Jointer vs Table saw cut quality

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In a separate thread, a discussion has evolved to discussing the difference between the quality of a surface prepared by a jointer and that of a rip from a tablesaw.
I believe that if all of the equipment is setup properly, all blades are quality ones, sharp and the procedures are sound, a jointer will still render a better quality surface than a tablesaw time and time again.
Thoughts?
Dave
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difference
Yup - though a table saw is potentially capable of turing out a cut perfectly suitable for glue up. Sometimes I get those, and sometimes I reach for my plane.
--

-Mike-
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A better surface for looking at, or a better surface for glue adhesion?
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used properly either tool can produce a surface siutable for glue adhesion as well as a surface with whatever tool marks there are small enough to escape the unaided eye. if you're getting out the magnifying glass all bets are off.
a well tuned table saw with a good quality sharp blade is a joy to work with....
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Agreed. Dave
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TeamCasa wrote:

Intuitively, it feels like the jointer should win even in the best conditions for the tablesaw. Each cut of the jointer is done by one blade which is a straight line moving to form a cylinder. You now concatenate very close cylinder surfaces, so the finish should be very smooth.
With the tablesaw, you achieve the cut plane surface by concatenating parallel circular lines -- if you move the wood too fast, it would tend to form grooves (you would have a surface akin to an old vinyl record -- an LP). If you move it slowly, it's better, but it still sounds like the surface should be more irregular than in the other case.
I'm no expert, BTW, but this is what my intuition tells me.
Carlos --
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On Mon, 18 Oct 2004 18:41:11 -0400, Carlos Moreno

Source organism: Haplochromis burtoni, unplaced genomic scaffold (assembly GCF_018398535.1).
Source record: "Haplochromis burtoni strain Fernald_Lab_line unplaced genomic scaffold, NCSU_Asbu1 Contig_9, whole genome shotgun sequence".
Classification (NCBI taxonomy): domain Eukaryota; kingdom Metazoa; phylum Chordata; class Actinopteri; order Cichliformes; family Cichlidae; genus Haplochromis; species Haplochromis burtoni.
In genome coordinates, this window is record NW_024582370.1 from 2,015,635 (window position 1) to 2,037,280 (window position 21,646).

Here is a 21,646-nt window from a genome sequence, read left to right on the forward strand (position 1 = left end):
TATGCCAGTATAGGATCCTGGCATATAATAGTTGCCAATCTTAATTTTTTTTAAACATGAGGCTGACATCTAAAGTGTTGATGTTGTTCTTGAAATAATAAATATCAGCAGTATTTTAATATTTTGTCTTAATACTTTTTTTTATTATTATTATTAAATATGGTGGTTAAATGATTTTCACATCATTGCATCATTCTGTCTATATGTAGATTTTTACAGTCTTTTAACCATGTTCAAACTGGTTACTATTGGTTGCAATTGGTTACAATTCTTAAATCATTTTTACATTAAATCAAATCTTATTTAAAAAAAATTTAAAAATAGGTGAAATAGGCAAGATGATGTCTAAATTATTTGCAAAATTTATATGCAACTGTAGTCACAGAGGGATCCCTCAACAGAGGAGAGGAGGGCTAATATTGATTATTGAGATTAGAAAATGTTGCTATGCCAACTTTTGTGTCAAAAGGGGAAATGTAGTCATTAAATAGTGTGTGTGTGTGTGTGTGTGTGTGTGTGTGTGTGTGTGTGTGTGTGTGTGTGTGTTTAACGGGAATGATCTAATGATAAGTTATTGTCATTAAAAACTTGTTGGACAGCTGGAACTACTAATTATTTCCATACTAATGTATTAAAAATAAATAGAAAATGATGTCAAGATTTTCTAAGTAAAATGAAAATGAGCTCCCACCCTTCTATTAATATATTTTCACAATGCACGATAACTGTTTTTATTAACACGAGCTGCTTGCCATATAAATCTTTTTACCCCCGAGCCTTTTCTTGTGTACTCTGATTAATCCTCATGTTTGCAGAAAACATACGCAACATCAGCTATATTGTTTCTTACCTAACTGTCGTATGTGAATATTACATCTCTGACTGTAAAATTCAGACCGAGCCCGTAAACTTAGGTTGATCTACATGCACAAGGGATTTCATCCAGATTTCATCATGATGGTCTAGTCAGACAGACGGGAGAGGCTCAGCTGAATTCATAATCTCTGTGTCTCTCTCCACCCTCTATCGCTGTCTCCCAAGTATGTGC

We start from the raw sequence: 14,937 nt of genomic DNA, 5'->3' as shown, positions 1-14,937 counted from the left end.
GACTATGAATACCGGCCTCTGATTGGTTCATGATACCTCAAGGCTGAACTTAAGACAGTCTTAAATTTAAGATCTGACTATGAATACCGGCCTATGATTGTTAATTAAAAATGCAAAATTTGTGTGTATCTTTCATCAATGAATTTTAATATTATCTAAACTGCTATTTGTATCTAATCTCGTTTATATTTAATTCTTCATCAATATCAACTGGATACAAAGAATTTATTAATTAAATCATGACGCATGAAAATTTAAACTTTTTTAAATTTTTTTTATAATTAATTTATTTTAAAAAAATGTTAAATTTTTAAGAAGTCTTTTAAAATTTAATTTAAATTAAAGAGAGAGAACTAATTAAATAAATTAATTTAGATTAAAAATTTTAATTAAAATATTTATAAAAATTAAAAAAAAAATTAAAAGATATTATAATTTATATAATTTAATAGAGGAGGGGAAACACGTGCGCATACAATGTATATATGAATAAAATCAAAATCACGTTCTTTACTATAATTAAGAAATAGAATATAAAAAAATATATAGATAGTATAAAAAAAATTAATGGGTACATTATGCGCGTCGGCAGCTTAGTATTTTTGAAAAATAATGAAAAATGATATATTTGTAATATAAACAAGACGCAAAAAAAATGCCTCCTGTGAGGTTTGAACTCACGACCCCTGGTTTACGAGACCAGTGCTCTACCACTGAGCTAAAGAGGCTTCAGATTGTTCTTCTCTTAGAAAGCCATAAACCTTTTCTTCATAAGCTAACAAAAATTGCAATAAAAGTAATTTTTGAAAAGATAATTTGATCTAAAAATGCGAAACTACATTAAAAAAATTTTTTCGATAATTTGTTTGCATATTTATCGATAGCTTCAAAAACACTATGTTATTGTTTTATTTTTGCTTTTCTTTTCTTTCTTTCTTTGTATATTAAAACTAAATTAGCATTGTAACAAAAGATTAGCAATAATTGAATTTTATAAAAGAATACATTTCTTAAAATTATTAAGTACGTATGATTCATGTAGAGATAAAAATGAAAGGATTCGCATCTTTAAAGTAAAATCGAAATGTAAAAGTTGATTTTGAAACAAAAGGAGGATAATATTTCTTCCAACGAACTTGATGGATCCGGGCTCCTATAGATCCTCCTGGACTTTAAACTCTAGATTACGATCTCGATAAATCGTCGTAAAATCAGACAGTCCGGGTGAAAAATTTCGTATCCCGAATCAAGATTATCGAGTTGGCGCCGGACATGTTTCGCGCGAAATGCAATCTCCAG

depends on the tooth pattern. a saw blade made for finish cuts has big teeth with fairly long faces. the edge of the faces is a cutting surface which overlaps the cutting surface of the previous tooth.
it's not just cutting at the tips.....
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On Mon, 18 Oct 2004 14:20:52 -0700, TeamCasa wrote:

I've been using my Searz RAS for glue up ripping red oak. Can't feel any blade marks and can hardly find any with a bright light and a magnifying glass.
--
"It has been a source of great pain to me to have met with so many among
[my] opponents who had not the liberality to distinguish between
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TeamCasa wrote:

In theory yes but I can usually count on some tear out with the jointer whereas the table saw delivers me a glue ready edge without tear out.
UA100
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there are several models of glueline ripsaws in the commercial field the most prevalent being the deihls, these critters achieve a cut line that will rival jointers and have been around for a lot of years but they depend on the feed systems to make them that accurate most people use their fence to joint with and it relies on the opposite edge of the board. there are power feed units for the medium and large shop model table saws but the can't match the length and grip of a feed chain. other major considerations are the rigidity of the blade and mounts, just an observation from a diehl 52 owner